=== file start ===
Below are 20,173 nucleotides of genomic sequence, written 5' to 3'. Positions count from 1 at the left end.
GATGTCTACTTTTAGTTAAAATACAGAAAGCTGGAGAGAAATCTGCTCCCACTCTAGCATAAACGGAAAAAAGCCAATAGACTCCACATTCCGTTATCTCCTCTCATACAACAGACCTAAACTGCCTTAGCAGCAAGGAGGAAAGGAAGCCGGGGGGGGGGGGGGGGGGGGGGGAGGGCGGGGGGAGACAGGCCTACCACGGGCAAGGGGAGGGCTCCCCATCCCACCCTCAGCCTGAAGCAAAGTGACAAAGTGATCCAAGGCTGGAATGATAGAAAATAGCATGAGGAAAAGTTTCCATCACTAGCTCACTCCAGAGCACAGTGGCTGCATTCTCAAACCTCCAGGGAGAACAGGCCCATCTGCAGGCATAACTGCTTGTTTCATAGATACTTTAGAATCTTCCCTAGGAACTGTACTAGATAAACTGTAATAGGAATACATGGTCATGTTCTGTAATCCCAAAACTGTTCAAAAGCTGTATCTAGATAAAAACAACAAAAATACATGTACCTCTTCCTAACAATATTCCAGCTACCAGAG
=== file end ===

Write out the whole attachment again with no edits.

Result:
Below are 20,173 nucleotides of genomic sequence, written 5' to 3'. Positions count from 1 at the left end.
GATGTCTACTTTTAGTTAAAATACAGAAAGCTGGAGAGAAATCTGCTCCCACTCTAGCATAAACGGAAAAAAGCCAATAGACTCCACATTCCGTTATCTCCTCTCATACAACAGACCTAAACTGCCTTAGCAGCAAGGAGGAAAGGAAGCCGGGGGGGGGGGGGGGGGGGGGGGAGGGCGGGGGGAGACAGGCCTACCACGGGCAAGGGGAGGGCTCCCCATCCCACCCTCAGCCTGAAGCAAAGTGACAAAGTGATCCAAGGCTGGAATGATAGAAAATAGCATGAGGAAAAGTTTCCATCACTAGCTCACTCCAGAGCACAGTGGCTGCATTCTCAAACCTCCAGGGAGAACAGGCCCATCTGCAGGCATAACTGCTTGTTTCATAGATACTTTAGAATCTTCCCTAGGAACTGTACTAGATAAACTGTAATAGGAATACATGGTCATGTTCTGTAATCCCAAAACTGTTCAAAAGCTGTATCTAGATAAAAACAACAAAAATACATGTACCTCTTCCTAACAATATTCCAGCTACCAGAG